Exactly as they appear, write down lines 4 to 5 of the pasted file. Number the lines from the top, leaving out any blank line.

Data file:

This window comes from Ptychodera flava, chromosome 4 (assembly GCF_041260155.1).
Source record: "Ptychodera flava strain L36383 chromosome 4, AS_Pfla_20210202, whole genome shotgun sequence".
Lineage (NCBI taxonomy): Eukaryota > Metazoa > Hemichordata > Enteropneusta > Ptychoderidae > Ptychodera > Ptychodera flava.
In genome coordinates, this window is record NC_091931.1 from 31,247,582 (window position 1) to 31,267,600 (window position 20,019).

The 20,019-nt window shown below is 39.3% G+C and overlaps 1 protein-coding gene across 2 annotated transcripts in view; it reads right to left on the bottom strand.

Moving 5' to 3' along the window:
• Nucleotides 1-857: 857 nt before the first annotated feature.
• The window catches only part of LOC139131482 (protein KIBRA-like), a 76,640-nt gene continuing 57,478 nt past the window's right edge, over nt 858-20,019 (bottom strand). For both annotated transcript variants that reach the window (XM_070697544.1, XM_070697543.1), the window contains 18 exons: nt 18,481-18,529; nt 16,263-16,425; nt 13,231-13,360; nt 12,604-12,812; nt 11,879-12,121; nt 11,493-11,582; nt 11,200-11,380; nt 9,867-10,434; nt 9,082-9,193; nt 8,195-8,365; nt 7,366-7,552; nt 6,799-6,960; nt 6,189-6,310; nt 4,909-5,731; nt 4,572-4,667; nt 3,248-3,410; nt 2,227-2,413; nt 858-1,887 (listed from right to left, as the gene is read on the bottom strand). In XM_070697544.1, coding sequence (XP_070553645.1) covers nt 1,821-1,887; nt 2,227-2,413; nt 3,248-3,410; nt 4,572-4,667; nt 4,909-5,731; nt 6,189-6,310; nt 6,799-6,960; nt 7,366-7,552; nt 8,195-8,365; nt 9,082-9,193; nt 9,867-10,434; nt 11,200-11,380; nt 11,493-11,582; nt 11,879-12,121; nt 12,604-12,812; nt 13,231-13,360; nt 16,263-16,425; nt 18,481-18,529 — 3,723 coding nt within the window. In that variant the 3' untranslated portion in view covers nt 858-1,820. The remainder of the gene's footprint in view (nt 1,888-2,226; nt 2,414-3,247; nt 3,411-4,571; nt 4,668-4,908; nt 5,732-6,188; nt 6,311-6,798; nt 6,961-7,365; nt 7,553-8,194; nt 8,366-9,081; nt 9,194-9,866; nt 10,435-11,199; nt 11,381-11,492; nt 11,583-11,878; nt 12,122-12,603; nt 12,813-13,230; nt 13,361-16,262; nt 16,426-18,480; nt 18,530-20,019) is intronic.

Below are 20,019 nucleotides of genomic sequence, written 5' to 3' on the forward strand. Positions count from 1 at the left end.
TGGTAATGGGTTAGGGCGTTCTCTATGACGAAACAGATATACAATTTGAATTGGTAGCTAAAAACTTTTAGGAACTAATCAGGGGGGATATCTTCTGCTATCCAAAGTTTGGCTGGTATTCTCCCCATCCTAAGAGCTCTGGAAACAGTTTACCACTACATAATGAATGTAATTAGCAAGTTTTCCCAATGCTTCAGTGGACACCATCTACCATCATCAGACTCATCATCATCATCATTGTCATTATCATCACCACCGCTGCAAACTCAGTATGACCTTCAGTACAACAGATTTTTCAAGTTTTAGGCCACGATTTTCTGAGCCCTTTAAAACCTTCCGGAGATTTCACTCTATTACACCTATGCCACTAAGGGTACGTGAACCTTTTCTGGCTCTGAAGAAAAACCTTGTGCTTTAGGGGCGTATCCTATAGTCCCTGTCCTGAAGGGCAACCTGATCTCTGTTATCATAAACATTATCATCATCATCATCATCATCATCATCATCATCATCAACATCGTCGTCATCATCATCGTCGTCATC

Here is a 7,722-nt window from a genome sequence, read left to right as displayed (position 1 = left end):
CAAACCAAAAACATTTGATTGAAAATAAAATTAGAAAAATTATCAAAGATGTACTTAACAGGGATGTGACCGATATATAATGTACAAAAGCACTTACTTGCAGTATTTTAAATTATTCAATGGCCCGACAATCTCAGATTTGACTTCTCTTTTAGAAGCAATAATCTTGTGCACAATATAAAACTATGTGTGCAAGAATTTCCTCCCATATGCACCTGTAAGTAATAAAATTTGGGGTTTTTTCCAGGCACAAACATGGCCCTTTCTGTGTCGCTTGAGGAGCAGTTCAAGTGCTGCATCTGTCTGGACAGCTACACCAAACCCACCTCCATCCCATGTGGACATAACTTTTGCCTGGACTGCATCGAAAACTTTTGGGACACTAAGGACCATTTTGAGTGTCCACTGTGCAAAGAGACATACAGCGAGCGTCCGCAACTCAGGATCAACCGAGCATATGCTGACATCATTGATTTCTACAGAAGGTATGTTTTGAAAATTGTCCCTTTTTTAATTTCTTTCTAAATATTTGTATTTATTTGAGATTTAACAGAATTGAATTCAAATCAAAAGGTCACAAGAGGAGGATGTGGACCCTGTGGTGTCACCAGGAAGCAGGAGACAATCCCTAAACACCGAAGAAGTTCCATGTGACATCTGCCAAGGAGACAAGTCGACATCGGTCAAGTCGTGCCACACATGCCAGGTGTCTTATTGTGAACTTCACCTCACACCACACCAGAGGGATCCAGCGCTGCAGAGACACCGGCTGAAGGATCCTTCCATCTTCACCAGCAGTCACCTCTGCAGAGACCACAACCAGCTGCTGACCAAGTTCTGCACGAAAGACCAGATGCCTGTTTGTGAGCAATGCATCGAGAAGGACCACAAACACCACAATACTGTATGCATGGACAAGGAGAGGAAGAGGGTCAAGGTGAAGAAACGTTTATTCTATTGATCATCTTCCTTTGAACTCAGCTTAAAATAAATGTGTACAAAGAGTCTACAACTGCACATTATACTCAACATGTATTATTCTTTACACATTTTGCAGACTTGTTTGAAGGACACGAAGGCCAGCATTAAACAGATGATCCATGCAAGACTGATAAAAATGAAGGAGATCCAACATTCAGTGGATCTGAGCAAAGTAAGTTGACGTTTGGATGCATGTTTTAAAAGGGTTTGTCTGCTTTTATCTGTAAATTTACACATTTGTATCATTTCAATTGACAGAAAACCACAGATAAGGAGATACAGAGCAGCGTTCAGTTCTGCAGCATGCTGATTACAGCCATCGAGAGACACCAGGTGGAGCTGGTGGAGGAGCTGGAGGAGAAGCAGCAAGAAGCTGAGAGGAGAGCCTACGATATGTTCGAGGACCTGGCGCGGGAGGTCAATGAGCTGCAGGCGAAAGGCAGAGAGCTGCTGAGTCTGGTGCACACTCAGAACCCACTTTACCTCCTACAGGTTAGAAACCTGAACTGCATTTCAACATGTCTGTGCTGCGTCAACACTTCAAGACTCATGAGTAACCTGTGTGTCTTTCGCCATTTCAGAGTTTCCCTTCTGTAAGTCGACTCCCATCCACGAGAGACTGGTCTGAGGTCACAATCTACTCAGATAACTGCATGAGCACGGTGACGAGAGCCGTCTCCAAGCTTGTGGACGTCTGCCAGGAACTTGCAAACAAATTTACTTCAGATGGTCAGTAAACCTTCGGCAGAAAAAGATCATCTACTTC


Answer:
In genome coordinates, this window is record NC_091931.1 from 31,247,582 (window position 1) to 31,267,600 (window position 20,019).

The 20,019-nt window shown below is 39.3% G+C and overlaps 1 protein-coding gene across 2 annotated transcripts in view; it reads right to left on the bottom strand.